Thats a fair point and observation. In Australia funding for disability support services has been neglected for some time. The vulnerable and marginalised in society are often soft targets when it comes to government cut backs. However, I am sure that CAcfs and all of us who are disabled and may be considering the life choice CAcfs and her husband are, would be well aware of this. Having a family demands sacrifices - monetarily and otherwise - irrespective of whether you are ill,/disabled.


    ME is a condition which has a spectrum of severity. Your comparing your own health to that of someone you dont know Fejal and making a judgement based on that, which is clearly a very flawed approach.



    It may be for some, but for others it is anything but and adds richly to life. It is probably hard to appreciate this, unless you have a family or have had involvement with guiding young lives. Children are hard work, but the love and joy they give - is more than worth the effort, I personally believe. Though I understand that not all people like children. Thats ok, you dont need to, but you should not make others wrong for doing so - simply because they do not fit your ideological model of how things are and should be.



    True, some dont and then again, some do. We are all different, with different desires.
    Society is made up of differences.


    I am not entirely sure that this is true. It might be more accurate to say, that it is a model that is highly regarded and sought after by the majority and therefore, living in a consumeristic society- there is a lot of marketing targeting the promotion of this as an ideal - and on selling its benefits/associated merchandising.

    Parenting is not something that anyone can really prepare you for, and for some people it does come as a shock realising that it is, as you say, a second and for some, a primary full time job. However, I dont know too many people who would gladly give it up. Hard work - of any sort - always has its own rewards. Parenting is no different Fejal.
  5. insearchof

    insearchof Senior Member

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    This seems like a teensy bit of a generalisation, dont you think Fejal?

    I have no knowledge of how many preganancies are unplanned, but I dont think there is an association between that and the parents being either pitful or loney. However, what is being discussed here are PLANNED pregnancies Fejal.

    Nor do I think research has developed to the point of sophistocation that it can determine the future or destiny of the parents involved in an unplanned pregnancy ie destined for suffering, mediocrity or death.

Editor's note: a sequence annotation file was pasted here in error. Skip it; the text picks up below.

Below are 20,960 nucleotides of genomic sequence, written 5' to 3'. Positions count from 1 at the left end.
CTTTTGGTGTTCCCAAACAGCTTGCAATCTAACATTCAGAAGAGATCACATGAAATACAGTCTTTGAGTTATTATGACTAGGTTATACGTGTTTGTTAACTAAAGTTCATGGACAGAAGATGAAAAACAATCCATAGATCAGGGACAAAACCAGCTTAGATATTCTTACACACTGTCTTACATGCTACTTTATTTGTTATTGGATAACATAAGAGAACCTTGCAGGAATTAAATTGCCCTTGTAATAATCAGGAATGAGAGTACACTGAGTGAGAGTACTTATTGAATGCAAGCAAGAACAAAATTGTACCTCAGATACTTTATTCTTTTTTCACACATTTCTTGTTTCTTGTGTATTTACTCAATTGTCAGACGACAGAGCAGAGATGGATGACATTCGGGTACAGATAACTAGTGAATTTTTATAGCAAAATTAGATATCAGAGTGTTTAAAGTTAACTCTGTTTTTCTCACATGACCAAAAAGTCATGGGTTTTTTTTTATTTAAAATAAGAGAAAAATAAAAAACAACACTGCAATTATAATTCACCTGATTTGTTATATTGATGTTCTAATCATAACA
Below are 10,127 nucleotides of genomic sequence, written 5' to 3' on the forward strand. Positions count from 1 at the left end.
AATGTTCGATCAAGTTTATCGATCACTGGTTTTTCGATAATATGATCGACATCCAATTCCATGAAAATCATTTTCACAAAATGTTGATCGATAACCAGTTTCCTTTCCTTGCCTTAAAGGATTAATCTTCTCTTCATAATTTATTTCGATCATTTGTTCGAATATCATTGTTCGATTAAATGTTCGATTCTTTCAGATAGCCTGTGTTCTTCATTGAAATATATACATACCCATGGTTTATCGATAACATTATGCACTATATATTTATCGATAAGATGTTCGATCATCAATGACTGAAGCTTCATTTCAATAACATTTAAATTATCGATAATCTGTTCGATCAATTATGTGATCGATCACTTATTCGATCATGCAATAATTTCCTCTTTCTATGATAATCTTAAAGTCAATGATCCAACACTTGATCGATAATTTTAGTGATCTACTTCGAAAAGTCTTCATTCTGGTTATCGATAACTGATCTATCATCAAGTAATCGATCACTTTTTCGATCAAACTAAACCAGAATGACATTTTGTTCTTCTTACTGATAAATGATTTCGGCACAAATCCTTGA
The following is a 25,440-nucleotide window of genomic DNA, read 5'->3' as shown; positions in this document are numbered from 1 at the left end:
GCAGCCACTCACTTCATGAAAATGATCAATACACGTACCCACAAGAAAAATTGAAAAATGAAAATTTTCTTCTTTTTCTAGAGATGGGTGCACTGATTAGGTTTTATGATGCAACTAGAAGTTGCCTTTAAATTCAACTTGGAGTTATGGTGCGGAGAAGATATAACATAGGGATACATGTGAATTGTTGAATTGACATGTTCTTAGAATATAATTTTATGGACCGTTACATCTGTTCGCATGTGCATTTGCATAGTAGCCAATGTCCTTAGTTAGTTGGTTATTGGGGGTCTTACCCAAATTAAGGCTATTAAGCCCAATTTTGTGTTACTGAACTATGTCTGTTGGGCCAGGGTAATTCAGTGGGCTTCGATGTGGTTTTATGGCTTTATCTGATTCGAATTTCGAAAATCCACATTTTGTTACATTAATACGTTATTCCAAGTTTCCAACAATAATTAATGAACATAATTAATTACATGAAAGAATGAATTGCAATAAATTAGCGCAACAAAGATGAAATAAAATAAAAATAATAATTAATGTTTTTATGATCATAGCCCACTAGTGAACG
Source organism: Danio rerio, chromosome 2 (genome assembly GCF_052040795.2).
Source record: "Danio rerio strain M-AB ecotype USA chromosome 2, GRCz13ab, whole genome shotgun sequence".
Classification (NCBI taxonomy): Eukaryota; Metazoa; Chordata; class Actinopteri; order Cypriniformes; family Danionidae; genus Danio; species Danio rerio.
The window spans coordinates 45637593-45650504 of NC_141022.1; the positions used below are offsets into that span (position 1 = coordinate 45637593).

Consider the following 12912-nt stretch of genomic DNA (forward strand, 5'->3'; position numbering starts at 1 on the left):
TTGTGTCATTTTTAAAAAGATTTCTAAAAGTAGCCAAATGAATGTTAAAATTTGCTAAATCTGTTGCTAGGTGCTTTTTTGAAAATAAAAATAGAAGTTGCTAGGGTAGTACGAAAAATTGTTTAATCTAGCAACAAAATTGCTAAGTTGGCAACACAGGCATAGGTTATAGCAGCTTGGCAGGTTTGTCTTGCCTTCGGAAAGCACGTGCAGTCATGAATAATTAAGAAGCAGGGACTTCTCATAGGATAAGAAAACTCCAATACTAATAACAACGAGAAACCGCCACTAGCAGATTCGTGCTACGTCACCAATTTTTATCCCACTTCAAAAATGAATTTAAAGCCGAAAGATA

As for suffering and death - they are an undeinable part of the package called life. Death is inevitable and ironically, we get closer to it from the very moment of conception.

    As for suffering, I dont know of any living thing, in which some form of suffering or disadvantage, has not been observed in it. Human beings are no better or worse off in that regard. All of life is a mysterious fragile balance.

    No one is forced to live a life of mediocrity, (especially in developed nations) and so be destined to it. as you suggest. Individuals who end up there, can do so largely by personal choice.

    I dont recall having discussed my ''religious beliefs''. I do recall making reference to children having a unique purpose, which is based on my spiritual ideology - again, however something I have not discussed here.

    Children can also be ''happy accidents'' too Fejal. Life is full of unplanned and unexpected moments - which can bring joy and reorientate our life paths and invigourate us in the process..... and children who come into the world this way, can also produce this happy outcome.

    Irrespective of your preferred religious, spiritual or philosophical bent - it is generally acknowledged that the unplanned aspect of life - may be an important part of the equation, and may simply mirror the mystery, and unknownable aspects of life itself, which can - if you open yourself up to it, - add to the wonder and joy of life itself.



    I am not sure that the weight of research supports this at all. Your also forgetting Fejal, the biological instinct for procreation. I believe that is a built in biological mechanism, to ensure the survival of many species, including human beings. Therefore, it is not simply about social conditioning and irresponsible unhappy people, filling the void with children.



    There are many spiritual and philosophical arguments which would suggest that much can be attained from the path of suffering.

    As for keeping life short and managable, if you respect the santactity of life - the duration of it, is not something within ones control and the degree of control we exert over our lives to try and keep it managable, is also limited. We cannot account for all the unforseeable contingencies. It's better to 'go with the flow' than try to control what is clearly outside our capabilities to do so - as that only leads to unhappiness in my view.